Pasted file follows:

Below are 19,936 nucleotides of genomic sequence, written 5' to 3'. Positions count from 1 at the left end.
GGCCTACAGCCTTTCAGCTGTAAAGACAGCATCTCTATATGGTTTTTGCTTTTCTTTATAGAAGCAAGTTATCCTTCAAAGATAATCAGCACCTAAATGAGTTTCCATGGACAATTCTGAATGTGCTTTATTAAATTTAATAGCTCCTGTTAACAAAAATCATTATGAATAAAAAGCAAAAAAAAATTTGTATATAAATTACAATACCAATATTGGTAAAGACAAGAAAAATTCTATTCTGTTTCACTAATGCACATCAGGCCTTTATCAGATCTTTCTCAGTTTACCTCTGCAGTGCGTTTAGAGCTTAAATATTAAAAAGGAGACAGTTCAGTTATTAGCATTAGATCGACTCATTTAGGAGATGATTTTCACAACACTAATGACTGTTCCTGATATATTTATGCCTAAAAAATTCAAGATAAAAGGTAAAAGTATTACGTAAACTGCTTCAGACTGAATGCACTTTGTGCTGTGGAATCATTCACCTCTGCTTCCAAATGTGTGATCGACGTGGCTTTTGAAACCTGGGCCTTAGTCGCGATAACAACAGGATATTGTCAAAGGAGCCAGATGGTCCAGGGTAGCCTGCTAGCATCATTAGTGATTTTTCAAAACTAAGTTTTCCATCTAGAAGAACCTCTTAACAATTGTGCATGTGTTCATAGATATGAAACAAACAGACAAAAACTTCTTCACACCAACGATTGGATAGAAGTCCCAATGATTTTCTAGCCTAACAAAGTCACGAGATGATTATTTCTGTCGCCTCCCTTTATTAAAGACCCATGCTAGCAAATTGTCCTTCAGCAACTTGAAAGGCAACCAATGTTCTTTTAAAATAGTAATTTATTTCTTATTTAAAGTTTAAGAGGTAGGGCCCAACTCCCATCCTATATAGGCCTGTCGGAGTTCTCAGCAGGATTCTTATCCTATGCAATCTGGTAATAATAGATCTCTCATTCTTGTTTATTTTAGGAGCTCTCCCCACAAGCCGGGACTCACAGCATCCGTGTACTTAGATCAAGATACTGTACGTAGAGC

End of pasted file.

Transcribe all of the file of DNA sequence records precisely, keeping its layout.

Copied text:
Below are 19,936 nucleotides of genomic sequence, written 5' to 3'. Positions count from 1 at the left end.
GGCCTACAGCCTTTCAGCTGTAAAGACAGCATCTCTATATGGTTTTTGCTTTTCTTTATAGAAGCAAGTTATCCTTCAAAGATAATCAGCACCTAAATGAGTTTCCATGGACAATTCTGAATGTGCTTTATTAAATTTAATAGCTCCTGTTAACAAAAATCATTATGAATAAAAAGCAAAAAAAAATTTGTATATAAATTACAATACCAATATTGGTAAAGACAAGAAAAATTCTATTCTGTTTCACTAATGCACATCAGGCCTTTATCAGATCTTTCTCAGTTTACCTCTGCAGTGCGTTTAGAGCTTAAATATTAAAAAGGAGACAGTTCAGTTATTAGCATTAGATCGACTCATTTAGGAGATGATTTTCACAACACTAATGACTGTTCCTGATATATTTATGCCTAAAAAATTCAAGATAAAAGGTAAAAGTATTACGTAAACTGCTTCAGACTGAATGCACTTTGTGCTGTGGAATCATTCACCTCTGCTTCCAAATGTGTGATCGACGTGGCTTTTGAAACCTGGGCCTTAGTCGCGATAACAACAGGATATTGTCAAAGGAGCCAGATGGTCCAGGGTAGCCTGCTAGCATCATTAGTGATTTTTCAAAACTAAGTTTTCCATCTAGAAGAACCTCTTAACAATTGTGCATGTGTTCATAGATATGAAACAAACAGACAAAAACTTCTTCACACCAACGATTGGATAGAAGTCCCAATGATTTTCTAGCCTAACAAAGTCACGAGATGATTATTTCTGTCGCCTCCCTTTATTAAAGACCCATGCTAGCAAATTGTCCTTCAGCAACTTGAAAGGCAACCAATGTTCTTTTAAAATAGTAATTTATTTCTTATTTAAAGTTTAAGAGGTAGGGCCCAACTCCCATCCTATATAGGCCTGTCGGAGTTCTCAGCAGGATTCTTATCCTATGCAATCTGGTAATAATAGATCTCTCATTCTTGTTTATTTTAGGAGCTCTCCCCACAAGCCGGGACTCACAGCATCCGTGTACTTAGATCAAGATACTGTACGTAGAGC